Today was a little walk to Wigan, only about 17 miles. Unfortunately there was no real scenery to speak of along the way, to be honest. The walk was a continuous join-up of towns and villages with a very accomodating footpath the entire way. I did have the option of walking through a parkland forest after Bamber Bridge but it would have added an additional 4 miles. I also had a chance to pop in and see Sue Ryder’s house, but couldn’t for the life of me remember what she was famous for, so I decided to give it a miss. The impression today’s walk had on me was merely loads of newly built, identical brick detatched homes, which always reminds me of the Stepford Wives. Characterless with manicured lawns, and….just ewww! I guess they looked pleasant enough for those that like that sort of thing, but they were all within spitting distance of the M6, which would put me off immediately. I can’t even stand walking next to it.
I discovered this morning that the upper straps to my bag which bring it flush to your back against the shoulder straps had loosened quite a bit yesterday and was the cause of the aches in my lower back, hips, and neck today. In good working order the weight of my backpack, a Lowe Alpine Osprey, can barely be felt as the weight is managed all on your hips and even flexes with your walking gait, that is, as long as it is tightened and fitting properly. Lesson learned.
A friend of mine had mentioned the fun I would have today people watching in Wigan. If truth be known, I think on my way here I have passed by at least 20 tanning and hairdressing salons, and that seemed to be just in one satellite town, so I think I had an inkling what I was heading into.
On this journey I had high expectations of providing a daily GPS map of my progress. I bought a Garmin 64st in hopes it would cater to my every need, which it does, but it sucks battery power like you wouldn’t believe. I was under the impression that it would mark my progress even while ‘off’, at least that was how it was sold to me. I tinkered with all the settings and discovered by the time I reached Inverness this wasn’t to be the case. To keep weight down I only brought my iPhone and the GPS with me. I bought and fitted a chip from Ordinance Survey with a 1:25 ratio of the entire United Kingdom, and let me tell you, this has been invaluable as it has all the toepaths and forest trails etc. you could wish for. In order for the GPS to track your progress it needs to be in standby mode, and this is the power sucker, even with the ‘battery saving’ option. I bought state-of-the-art, lightweight solar panels to accomodate my battery charging requirements, but it was a constant struggle to keep things charged – rain being only one of the factors. I decided after discovering there were gaps in my progress tracking, and mixed with the lack of compatibility with my iPhone (Garmin discontinued the bluetooth app to connect) that I would abandon it altogether. To be frank, it was taking all the ‘fun’ out of the journey and I was feeling a bit enslaved by it. When I venture out again on another perilous journey I will rethink the entire process. I was constantly looking at my mileage and how long it would take to arrive at my next destination, but since dropping this practice and only using it as a pathfinder (turning it on only when and if I need it), I find I am much happier and the device has been on the same full charge for 2 weeks now.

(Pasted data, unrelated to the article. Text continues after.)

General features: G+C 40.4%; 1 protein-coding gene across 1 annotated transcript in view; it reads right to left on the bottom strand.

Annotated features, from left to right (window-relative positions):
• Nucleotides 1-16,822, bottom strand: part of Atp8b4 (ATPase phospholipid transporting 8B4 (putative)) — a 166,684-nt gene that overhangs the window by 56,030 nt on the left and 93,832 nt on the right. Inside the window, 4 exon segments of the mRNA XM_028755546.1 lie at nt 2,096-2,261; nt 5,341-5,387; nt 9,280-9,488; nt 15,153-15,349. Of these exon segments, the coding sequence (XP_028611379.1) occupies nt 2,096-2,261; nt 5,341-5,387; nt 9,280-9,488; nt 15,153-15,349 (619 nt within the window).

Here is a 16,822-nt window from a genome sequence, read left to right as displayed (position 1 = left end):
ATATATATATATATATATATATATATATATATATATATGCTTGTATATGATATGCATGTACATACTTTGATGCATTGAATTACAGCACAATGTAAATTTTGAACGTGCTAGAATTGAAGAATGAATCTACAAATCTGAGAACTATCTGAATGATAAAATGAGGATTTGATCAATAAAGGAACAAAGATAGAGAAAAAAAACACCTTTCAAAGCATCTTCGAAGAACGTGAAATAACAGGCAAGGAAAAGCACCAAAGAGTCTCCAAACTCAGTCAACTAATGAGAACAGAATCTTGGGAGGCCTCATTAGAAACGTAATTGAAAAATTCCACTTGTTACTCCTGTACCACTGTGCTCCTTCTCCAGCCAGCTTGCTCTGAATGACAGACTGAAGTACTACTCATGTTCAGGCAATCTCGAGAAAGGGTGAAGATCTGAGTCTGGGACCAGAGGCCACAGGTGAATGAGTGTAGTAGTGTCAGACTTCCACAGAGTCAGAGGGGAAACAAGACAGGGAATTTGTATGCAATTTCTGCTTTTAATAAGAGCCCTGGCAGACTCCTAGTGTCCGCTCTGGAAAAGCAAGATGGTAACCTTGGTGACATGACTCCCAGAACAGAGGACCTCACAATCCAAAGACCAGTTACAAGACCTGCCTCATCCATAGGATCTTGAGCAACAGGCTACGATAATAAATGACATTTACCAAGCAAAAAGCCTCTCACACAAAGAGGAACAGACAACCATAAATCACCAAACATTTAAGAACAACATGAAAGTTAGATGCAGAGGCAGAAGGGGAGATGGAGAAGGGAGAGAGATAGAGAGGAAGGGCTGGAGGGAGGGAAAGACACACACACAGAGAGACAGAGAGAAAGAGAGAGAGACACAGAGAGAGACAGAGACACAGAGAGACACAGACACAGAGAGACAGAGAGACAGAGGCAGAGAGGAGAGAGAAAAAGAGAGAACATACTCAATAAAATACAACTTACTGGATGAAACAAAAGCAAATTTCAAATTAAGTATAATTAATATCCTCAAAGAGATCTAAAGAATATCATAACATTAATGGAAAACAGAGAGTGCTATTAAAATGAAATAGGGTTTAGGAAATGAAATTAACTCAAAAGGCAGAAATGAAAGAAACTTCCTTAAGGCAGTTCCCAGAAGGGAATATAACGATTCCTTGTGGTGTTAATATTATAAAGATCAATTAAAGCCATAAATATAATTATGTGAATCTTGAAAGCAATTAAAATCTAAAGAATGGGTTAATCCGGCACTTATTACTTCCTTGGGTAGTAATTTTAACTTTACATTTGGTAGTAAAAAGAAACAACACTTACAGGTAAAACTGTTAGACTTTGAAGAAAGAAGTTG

I’m now at my limits of my route planning and have several options ahead of me. Apart from people watching the many chatacters on the streets of Wigan, accompanied by my good friend, Mr. Guinness, I shall endeavor to find my next plan of action as far as Bristol .